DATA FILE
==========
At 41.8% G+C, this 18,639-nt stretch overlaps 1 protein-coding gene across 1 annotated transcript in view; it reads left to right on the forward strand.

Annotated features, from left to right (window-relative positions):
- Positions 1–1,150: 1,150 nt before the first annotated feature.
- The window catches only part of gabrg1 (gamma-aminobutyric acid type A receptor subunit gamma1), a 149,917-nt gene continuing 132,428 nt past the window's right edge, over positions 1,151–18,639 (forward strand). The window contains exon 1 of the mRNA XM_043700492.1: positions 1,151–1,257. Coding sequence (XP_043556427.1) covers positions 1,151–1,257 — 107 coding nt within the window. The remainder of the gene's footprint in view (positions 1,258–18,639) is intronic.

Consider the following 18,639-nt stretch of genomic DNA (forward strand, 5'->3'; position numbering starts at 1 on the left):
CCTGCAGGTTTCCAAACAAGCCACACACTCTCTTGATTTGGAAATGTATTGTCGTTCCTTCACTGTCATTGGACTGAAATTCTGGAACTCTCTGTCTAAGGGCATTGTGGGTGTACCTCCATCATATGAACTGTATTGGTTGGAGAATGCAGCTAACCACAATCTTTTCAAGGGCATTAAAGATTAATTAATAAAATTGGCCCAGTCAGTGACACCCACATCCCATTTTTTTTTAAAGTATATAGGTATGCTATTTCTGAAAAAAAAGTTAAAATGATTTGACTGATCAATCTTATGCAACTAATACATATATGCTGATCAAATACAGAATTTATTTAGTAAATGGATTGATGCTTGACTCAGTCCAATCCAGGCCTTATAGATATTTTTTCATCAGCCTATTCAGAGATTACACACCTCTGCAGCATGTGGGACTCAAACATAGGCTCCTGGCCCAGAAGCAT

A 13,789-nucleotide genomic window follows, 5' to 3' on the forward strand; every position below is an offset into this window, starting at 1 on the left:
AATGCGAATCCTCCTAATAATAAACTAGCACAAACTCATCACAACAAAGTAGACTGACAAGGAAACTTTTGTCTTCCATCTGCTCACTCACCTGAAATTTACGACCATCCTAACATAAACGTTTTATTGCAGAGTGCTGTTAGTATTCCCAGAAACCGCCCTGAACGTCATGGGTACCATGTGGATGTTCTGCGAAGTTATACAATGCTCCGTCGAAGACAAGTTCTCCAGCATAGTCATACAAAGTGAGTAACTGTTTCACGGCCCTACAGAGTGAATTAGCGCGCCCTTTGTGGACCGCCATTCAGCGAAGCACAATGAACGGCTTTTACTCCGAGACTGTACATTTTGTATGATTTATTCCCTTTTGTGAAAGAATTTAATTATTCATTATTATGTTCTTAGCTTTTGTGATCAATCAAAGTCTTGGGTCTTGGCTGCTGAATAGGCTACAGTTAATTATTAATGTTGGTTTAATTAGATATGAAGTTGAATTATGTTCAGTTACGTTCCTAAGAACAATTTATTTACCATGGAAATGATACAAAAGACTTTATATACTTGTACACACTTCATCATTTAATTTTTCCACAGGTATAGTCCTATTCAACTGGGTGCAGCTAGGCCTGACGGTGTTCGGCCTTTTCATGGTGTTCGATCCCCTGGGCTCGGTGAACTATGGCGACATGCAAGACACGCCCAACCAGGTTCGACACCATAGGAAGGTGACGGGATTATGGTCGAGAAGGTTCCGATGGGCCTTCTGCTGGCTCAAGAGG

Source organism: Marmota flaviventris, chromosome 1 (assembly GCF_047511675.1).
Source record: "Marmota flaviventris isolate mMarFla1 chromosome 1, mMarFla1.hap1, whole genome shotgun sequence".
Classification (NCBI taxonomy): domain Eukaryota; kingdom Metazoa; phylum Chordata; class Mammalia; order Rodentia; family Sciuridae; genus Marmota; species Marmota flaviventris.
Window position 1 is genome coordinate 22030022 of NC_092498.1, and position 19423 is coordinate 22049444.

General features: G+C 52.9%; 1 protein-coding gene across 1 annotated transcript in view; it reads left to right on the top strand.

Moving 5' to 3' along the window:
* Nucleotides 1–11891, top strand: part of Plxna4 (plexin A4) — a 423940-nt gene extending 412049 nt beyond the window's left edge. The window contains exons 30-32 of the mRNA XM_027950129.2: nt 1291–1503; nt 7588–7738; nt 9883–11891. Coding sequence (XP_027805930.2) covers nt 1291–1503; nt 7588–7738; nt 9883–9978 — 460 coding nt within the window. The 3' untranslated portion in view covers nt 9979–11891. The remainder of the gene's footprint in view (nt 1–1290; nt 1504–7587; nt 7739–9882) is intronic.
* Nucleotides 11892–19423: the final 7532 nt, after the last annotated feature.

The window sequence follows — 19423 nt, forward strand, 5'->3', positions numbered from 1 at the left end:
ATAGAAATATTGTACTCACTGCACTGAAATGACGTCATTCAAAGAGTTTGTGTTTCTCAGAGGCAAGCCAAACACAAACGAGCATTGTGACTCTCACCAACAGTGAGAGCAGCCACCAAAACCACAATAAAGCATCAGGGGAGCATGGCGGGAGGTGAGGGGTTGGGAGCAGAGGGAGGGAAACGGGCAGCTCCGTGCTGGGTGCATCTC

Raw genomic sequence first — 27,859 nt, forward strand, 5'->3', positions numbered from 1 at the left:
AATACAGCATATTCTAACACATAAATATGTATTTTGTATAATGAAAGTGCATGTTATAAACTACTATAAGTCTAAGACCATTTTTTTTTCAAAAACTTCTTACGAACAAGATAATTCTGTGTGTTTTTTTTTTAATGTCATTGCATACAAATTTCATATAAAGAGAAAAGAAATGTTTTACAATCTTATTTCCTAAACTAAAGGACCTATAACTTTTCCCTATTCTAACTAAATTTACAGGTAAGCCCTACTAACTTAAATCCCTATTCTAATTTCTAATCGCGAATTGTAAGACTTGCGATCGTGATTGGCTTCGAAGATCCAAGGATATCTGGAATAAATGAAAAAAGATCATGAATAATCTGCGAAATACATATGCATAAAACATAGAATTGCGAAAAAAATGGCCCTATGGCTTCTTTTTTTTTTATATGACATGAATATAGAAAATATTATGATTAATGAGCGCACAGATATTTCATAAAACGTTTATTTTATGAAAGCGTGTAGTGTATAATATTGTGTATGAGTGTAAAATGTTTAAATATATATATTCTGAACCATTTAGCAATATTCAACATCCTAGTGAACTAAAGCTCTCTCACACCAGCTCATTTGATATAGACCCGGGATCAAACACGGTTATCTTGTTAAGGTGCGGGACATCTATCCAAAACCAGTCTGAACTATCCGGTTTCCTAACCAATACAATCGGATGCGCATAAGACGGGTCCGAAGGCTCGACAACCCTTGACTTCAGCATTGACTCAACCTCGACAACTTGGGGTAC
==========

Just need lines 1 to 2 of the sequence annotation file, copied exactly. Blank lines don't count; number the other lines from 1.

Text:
At 41.8% G+C, this 18,639-nt stretch overlaps 1 protein-coding gene across 1 annotated transcript in view; it reads left to right on the forward strand.

Annotated features, from left to right (window-relative positions):